6 Towns to Explore in Shropshire
6 Towns to Explore in Shropshire
Explore our country towns which are truly delightful. It’s here uou'll find lots of shops and attractions all waiting to be discovered each with their own distinctive character.
Shropshire's county town which lies in the meandering loop of the River Severn, making it almost an island. It is jam-packed with medieval history hosting unaltered, higgledy-piggeldy street plans and over 660 listed buildings. It offers a mix of the very old, the very new and the very quirky. A modern cinema in the old market hall, a spa in an old Welsh Chapel and endless boutiques tucked away in shuts and passages. As well as its beauty it is also famous for being the birth place of Charles Darwin; his statue sits outside Shrewsbury Library watching over his town.
A market town which was described by Sir John Betjeman as "the loveliest town in England”. Ludlow is an official ‘slow town’ and sits on a cliff above the picturesque River Teme in the unspoiled south Shropshire countryside. The small market town boasts over 500 listed buildings and the magnificent Ludlow Castle, which dates back to around 1085. The town has a well-deserved reputation for quality food and drink with a personal touch, it also hosts the prestigious annual Ludlow food festival and was once the only town in England with three Michelin-starred restaurants. It still has two. Today it's a very popular tourist destination, with a multitude of antique shops, independent bookshops, art dealers, local producers and highly-acclaimed pubs and restaurants.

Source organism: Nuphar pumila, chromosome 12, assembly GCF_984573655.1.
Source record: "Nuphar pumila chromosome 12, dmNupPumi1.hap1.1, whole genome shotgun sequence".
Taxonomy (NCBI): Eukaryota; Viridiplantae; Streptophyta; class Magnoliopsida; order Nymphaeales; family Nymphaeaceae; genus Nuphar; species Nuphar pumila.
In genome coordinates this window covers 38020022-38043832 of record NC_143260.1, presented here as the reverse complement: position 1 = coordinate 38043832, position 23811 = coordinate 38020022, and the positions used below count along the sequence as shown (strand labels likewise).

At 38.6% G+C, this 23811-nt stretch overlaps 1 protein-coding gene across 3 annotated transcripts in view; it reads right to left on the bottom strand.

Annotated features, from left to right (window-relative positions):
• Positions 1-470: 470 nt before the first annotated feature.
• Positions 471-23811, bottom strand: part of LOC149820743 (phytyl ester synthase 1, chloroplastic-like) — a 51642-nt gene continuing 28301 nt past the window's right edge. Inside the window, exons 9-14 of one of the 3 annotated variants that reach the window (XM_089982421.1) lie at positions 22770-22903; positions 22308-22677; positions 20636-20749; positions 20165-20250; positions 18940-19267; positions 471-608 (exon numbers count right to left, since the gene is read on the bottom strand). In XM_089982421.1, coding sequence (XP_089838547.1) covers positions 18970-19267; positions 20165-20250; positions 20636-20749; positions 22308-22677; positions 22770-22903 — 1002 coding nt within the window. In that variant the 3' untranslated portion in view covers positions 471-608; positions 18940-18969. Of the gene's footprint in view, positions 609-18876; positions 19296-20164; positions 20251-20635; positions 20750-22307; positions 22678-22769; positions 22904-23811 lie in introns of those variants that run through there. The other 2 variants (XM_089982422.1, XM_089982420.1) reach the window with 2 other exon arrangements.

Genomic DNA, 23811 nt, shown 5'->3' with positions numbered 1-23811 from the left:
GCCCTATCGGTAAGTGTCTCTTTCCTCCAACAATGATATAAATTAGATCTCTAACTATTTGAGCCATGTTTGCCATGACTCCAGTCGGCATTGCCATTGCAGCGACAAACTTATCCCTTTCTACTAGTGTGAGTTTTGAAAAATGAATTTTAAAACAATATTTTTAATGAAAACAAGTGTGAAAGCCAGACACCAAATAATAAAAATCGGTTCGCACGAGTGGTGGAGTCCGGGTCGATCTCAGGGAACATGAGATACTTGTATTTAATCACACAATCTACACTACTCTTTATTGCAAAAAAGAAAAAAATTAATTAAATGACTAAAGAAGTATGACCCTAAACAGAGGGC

Bridgnorth in reality is two towns, the High Town and the Low Town, connected by the steepest inland funicular railway in Britain. It has been described by Charles I as the "Finest View in all my Kingdom" and when you visit, you can see why. There are shops and pubs and events galore, as well as many places to explore including the castle, heritage railways and markets.
Today the Ironbridge Gorge is a place of beauty, a lot different to the industrial town it was 250 years ago. Heavy industry has long disappeared but many of the historic buildings remain as a testimony to the area's past. The restored buildings, now shops, pubs and cafes sit either side of the River Severn’s valley with a maze of footpaths and bridleways. There are also the 10 Ironbridge Gorge Museums which are well worth a visit.
This 700 year old medieval market town lies on the Northeast end of Wenlock Edge, on the way to Ironbridge from Bridgnorth and Is home of the Modern Olympic Games! Today it is a small, rustic market town filled with black and white timbered buildings and limestone cottages which host old country pubs, quirky cafes and a range of independent shops.
As the only town in Shropshire to be nestled in an Area of Outstanding Natural Beauty. It was nicknamed Shropshires 'Little Switzerland' in late-Victorian and Edwardian times, because of its surroundings and the way many houses hug the hillside. A thriving antiques centre with over 60 stalls is open every day. The local geology is complex; the area lies astride the Church Stretton Faultand atop some of the oldest rocks in England - formed over 560 million years ago.